The Sdei Chemed (Ibid.) adds, however, that although many consider dreams to be meaningless, if a dream signals some kind of trouble or danger, it is of Halachic concern to us. The Gemara in Berachos (55b and see Ibid. Tosafos s.v. Sheva) writes that if one has a dream which makes him sad or perturbed, he should follow a prescribed ritual in the presence of three people, which is called HaTavas Chalom, and is printed in many Siddurim. The details of this are outlined in the Shulchan Aruch (Orach Chaim Siman 220 Sif 1); the Magen Avraham (Ibid. Sif Katan 2) writes that it is preferable to do this the morning after one has had the dream.

The Gemara in Shabbos (11a) indicates that one who has had a bad dream should fast what is called a Taanis Chalom in order to nullify any bad decree against him; he must fast on the day on which he had the dream, even if it is Shabbos. The Rivash (Sheilos V’Teshuvos HaRivash Siman 513) writes that one does not have to fast at all for a bad dream if it does not bother him, because it is not a Mitzvah to fast; the Rashba too (Sheilos V’Teshuvos HaRashba Ibid. Siman 132) writes that one has permission to fast (even on Shabbos) for a bad dream, but it is not obligatory. The Shulchan Aruch (Ibid. Sif 2), however, records the importance of this fast; the Ramo (Ibid.) adds that it must be done on that day, even if it’s Shabbos. Elsewhere, the Shulchan Aruch (Ibid. Siman 288 Sif 4) rules that one who does fast a Taanis Chalom on Shabbos must then fast another day as well to compensate for the fact that he fasted on Shabbos. The Shulchan Aruch (Ibid. Sif 5) then adds that some hold that one shouldn’t fast at all on Shabbos nowadays, unless one sees certain specific visions in one’s dream; the Mishnah Berurah (Ibid. Siman 220 Sif Katan 6) notes that the fasting is of value only if it is accompanied by sincere Teshuvah.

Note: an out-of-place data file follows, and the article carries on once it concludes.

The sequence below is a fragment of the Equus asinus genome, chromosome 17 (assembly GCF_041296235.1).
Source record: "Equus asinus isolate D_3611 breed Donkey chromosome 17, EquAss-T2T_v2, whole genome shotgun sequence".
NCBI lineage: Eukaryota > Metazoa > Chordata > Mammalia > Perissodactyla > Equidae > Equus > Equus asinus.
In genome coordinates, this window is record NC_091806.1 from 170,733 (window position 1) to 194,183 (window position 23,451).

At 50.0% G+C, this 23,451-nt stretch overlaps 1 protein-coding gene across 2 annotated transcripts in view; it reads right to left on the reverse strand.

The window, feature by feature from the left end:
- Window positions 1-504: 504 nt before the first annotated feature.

The aforementioned Gemara in Berachos (Ibid.) also refers to specific Tefillos (Adir BaMarom and Ribbono Shel Olam) which one should recite when the Kohanim recite Birchas Kohanim that will nullify the effects of any bad dream which one may not remember. The Shulchan Aruch (Ibid. Siman 130 Sif 1) rules accordingly. The Magen Avraham (Ibid. Sif Katan 1) writes that in Eretz Yisrael, where Kohanim recite daily, one should not recite these Tefillos daily, but rather only if one actually had a dream the previous night. The Mishnah Berurah (Ibid. Sif Katan 1) notes, though, that in our communities, where Kohanim go to Duchan only on Yom Tov, the entire Tzibbur recites these Tefillos, even those who had no dreams the previous night, because it is not possible that one had no dreams since the previous Yom Tov. He adds, though, (Ibid. Sif Katan 4) that on Shabbos, one should not recite these Tefillos during Birchas Kohanim unless he indeed had a bad dream that night.

{Tzemach Dovid/ Newscenter}